The automotive industry has transformed itself in recent years and is on the verge of an even greater leap into the future. In the new world of connected cars, information is key, and cars generate terabytes of it. Every day. In this post, we will discuss how information is sent, to whom, and what are the risks entailed in moving to the new age of connected cars and what you should do to protect your connected fleet from them.
Connected Car Telematics Data Servers
Connected vehicles collect information about every possible detail in the vehicle’s life, from the steering wheel’s position to fuel consumption and exact pressure applied on the breaks. This data has the potential of transforming the way we use cars today, driver safety and improve drastically elements like fleet management and maintenance. The gathered information is constantly communicated back to telematics and application backend servers.
Connected cars transmit data to backend servers, belonging to different entities. The first are servers belonging to the OEM of the vehicle itself, which collect performance data and can remotely distribute OTA (Over the Air) software updates if needed. Other servers belong to aftermarket companies such as insurance companies, which use the data to determine the driver’s driving score to provide an adapted insurance policy, or other types of fleets such as mobility service providers, commercial fleets, car rental and leasing companies and more, aiming to generate meaningful insights from the collected information to manage the fleet better. These servers rely on different telematics units installed in the vehicle, usually through the OBD port, but provide the same data access and capabilities. Enterprises with large connected fleets might also install an independent telematics unit (TCU) for their own maintenance and policy enforcement.
Telematics Data’s Impact on Automotive Cybersecurity
Contrary to common belief, telematics and applications servers don’t only collect telematics data about the vehicle’s activity, but can also send them certain commands, which can have a frightening effect in the wrong hands. These commands include remotely igniting the engine or turning it off, locking and unlocking doors and many others. As one can assume, car thieves would be thrilled by the idea of effortlessly opening car doors and igniting their engines. This is not a lone example of the grave consequences telematic and application servers might have on the fleet’s security. When looking closely, there seem to be endless possibilities to exploit them for a wide range of purposes. And some have already begun to look.
As Elon Musk said himself, the most frightening cyber-attack today is a fleet-wide hack of connected vehicles. Musk astutely identified fleet-wide hacks as not only dangerous but as entirely possible. While he is doing his best to ensure Tesla cars are protected, his insight should concern any connected fleet operator.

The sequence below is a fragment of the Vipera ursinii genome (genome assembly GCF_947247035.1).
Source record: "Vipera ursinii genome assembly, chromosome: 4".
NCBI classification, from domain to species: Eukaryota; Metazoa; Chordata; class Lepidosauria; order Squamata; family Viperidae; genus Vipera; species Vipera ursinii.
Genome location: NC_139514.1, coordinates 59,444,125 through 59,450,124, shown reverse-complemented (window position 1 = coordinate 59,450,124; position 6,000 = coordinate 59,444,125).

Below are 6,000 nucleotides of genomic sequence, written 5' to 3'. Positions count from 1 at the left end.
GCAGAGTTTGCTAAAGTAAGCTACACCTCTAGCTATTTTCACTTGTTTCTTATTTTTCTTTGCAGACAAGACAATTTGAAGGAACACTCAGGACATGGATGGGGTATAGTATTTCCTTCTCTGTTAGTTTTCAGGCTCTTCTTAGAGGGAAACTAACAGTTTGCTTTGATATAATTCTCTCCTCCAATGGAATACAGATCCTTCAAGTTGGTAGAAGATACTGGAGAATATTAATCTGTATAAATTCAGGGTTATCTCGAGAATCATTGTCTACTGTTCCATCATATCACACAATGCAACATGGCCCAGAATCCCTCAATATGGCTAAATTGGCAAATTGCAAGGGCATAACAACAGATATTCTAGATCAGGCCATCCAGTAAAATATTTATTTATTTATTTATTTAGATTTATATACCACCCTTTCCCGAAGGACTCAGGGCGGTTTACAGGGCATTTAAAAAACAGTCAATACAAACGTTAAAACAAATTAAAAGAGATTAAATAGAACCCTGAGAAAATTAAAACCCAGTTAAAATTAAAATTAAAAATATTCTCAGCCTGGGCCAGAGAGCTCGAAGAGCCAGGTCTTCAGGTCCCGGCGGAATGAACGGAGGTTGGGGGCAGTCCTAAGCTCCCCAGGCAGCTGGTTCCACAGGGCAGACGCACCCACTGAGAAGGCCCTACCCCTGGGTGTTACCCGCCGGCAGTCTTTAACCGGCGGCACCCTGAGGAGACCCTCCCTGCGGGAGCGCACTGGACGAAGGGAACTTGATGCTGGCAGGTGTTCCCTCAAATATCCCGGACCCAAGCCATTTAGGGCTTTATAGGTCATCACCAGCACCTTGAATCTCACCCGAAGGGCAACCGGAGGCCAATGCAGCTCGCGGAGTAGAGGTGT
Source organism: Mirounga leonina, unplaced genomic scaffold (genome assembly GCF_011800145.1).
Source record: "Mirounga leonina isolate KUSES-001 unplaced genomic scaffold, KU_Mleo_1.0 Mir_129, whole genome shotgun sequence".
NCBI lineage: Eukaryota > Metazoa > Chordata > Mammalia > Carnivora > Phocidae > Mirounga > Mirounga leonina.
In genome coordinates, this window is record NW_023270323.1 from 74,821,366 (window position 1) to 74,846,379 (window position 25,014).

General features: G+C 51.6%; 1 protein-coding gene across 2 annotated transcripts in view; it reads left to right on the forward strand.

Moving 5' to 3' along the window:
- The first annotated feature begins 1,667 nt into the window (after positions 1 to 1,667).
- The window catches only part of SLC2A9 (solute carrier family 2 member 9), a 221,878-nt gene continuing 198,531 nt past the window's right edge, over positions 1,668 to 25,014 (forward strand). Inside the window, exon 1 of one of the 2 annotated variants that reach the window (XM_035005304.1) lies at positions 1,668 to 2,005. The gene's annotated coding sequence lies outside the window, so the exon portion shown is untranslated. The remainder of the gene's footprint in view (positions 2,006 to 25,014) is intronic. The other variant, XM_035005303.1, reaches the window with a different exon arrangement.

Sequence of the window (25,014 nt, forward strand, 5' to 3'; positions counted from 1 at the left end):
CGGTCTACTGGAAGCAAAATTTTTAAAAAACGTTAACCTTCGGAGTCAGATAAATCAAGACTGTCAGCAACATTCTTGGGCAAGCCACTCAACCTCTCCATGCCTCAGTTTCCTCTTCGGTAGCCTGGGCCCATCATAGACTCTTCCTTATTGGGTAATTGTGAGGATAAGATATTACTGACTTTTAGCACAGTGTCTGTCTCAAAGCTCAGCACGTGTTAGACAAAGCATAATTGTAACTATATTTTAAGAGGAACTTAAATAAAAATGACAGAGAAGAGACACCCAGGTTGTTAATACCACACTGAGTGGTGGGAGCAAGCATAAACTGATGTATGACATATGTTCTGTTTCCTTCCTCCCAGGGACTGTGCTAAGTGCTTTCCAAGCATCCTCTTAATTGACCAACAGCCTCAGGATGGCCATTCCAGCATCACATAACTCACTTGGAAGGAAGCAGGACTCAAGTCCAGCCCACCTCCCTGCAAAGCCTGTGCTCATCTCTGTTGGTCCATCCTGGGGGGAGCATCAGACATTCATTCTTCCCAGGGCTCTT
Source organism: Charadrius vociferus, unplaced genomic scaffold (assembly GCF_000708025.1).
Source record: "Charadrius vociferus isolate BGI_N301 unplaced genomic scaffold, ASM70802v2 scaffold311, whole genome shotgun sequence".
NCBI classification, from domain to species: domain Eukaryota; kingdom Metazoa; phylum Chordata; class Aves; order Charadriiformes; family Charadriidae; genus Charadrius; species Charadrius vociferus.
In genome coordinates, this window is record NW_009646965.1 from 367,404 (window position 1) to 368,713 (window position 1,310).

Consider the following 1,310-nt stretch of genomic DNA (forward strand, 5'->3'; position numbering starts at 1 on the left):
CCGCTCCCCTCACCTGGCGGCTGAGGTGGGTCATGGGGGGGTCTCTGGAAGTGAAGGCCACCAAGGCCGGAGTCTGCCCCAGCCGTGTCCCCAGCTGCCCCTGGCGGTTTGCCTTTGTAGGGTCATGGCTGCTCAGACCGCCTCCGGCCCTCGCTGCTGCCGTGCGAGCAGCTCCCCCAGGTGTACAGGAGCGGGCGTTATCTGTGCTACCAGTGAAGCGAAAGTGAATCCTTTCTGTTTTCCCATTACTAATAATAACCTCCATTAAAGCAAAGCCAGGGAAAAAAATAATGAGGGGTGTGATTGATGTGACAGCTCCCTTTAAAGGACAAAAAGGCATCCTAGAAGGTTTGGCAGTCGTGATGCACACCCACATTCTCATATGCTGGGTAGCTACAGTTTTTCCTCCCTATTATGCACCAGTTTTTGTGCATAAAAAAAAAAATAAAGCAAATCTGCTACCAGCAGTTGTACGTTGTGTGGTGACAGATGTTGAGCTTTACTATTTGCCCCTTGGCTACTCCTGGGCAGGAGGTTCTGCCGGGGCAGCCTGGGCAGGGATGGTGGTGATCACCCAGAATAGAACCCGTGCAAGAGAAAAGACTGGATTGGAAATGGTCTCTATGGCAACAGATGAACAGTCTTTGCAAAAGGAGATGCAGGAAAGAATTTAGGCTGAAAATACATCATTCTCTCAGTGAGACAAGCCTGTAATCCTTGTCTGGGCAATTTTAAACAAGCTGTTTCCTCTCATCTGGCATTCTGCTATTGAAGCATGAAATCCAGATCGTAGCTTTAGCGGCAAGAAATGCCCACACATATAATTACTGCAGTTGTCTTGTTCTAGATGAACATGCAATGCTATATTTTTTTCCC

Not just theory. Connected cars are being hacked today
As several security researchers have already demonstrated, connected cars can be hacked and controlled, threatening the life of their drivers and passengers. If a fleet-wide hack is achieved, this effect will be tenfold, to say the least. Unfortunately, fleet hacks did not remain in the research labs. In August 2016, two car thieves were able to reprogram over 30 Jeeps to accept a generic key, which allowed them to steal them without even breaking a window.
Recent hacks of car manufacturers, including Renault, Nissan, and Honda prove just how feasible it is to use them as the entry point to your vehicle. While in this case, the perpetrators only infected the companies with the WannaCry ransomware, which in itself was bad enough and forced Honda to shut down its operation, the full potential of such a hack is much worse. One just needs to imagine what would happen if all cars manufactured by a certain OEM were simultaneously pawned, with catastrophic consequences.
What is missing in automotive cybersecurity?
As Elon Musk mentioned, connected cars are basically “laptops on wheels”, which means they should be treated as such for security purposes as well. Just like any corporate network has both an Anti-Virus solution, responsible for protecting the single computer from infections, and a firewall guarding the whole network on the gateway, so should cars. Today, most of the focus in the automotive industry is on in-vehicle security solutions, which are crucial, but cannot stand on their own, and must be accompanied by a comprehensive fleet level protection for the telematics and application backend servers.
While data centers already have many security protections, none are equipped to deal with the unique challenge posed by the automotive world. Similar to critical infrastructure systems, telematics protocols are proprietary protocols and do not share a common standard. Since some fleets, and especially the large ones use more than one telematics service, the same network can incorporate multiple telematics protocols, making the challenge for protectors even bigger. Common security solutions are not capable of analyzing these distinct protocols and determine whether a malicious activity is taking place. To rephrase Musk’s description: “connected cars are critical infrastructure on wheels”.